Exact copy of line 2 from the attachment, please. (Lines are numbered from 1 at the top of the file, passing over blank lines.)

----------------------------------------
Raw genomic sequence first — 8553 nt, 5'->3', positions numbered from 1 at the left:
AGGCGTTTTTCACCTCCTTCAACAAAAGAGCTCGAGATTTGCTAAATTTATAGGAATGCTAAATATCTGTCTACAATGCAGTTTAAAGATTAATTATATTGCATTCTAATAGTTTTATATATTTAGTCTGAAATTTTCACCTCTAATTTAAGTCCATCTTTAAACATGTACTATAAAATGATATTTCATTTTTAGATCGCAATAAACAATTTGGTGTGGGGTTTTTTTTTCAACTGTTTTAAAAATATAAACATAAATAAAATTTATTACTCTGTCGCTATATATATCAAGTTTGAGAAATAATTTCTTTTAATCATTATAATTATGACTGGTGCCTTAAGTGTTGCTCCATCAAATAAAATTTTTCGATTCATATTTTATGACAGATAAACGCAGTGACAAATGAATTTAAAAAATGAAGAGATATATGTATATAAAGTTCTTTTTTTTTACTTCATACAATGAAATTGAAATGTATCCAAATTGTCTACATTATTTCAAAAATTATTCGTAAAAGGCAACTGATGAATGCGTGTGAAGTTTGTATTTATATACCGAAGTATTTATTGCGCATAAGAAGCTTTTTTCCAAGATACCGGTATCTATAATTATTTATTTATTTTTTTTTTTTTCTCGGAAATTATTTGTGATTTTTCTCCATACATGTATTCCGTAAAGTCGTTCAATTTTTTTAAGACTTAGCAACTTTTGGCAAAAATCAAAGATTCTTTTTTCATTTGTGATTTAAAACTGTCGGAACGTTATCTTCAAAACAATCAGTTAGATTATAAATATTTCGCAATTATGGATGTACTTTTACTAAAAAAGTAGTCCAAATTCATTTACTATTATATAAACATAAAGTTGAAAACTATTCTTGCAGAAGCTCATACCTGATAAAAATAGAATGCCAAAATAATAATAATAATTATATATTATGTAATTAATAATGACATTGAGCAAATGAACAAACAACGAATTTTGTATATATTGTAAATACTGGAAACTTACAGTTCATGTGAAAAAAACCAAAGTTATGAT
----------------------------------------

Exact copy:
AGGCGTTTTTCACCTCCTTCAACAAAAGAGCTCGAGATTTGCTAAATTTATAGGAATGCTAAATATCTGTCTACAATGCAGTTTAAAGATTAATTATATTGCATTCTAATAGTTTTATATATTTAGTCTGAAATTTTCACCTCTAATTTAAGTCCATCTTTAAACATGTACTATAAAATGATATTTCATTTTTAGATCGCAATAAACAATTTGGTGTGGGGTTTTTTTTTCAACTGTTTTAAAAATATAAACATAAATAAAATTTATTACTCTGTCGCTATATATATCAAGTTTGAGAAATAATTTCTTTTAATCATTATAATTATGACTGGTGCCTTAAGTGTTGCTCCATCAAATAAAATTTTTCGATTCATATTTTATGACAGATAAACGCAGTGACAAATGAATTTAAAAAATGAAGAGATATATGTATATAAAGTTCTTTTTTTTTACTTCATACAATGAAATTGAAATGTATCCAAATTGTCTACATTATTTCAAAAATTATTCGTAAAAGGCAACTGATGAATGCGTGTGAAGTTTGTATTTATATACCGAAGTATTTATTGCGCATAAGAAGCTTTTTTCCAAGATACCGGTATCTATAATTATTTATTTATTTTTTTTTTTTTCTCGGAAATTATTTGTGATTTTTCTCCATACATGTATTCCGTAAAGTCGTTCAATTTTTTTAAGACTTAGCAACTTTTGGCAAAAATCAAAGATTCTTTTTTCATTTGTGATTTAAAACTGTCGGAACGTTATCTTCAAAACAATCAGTTAGATTATAAATATTTCGCAATTATGGATGTACTTTTACTAAAAAAGTAGTCCAAATTCATTTACTATTATATAAACATAAAGTTGAAAACTATTCTTGCAGAAGCTCATACCTGATAAAAATAGAATGCCAAAATAATAATAATAATTATATATTATGTAATTAATAATGACATTGAGCAAATGAACAAACAACGAATTTTGTATATATTGTAAATACTGGAAACTTACAGTTCATGTGAAAAAAACCAAAGTTATGAT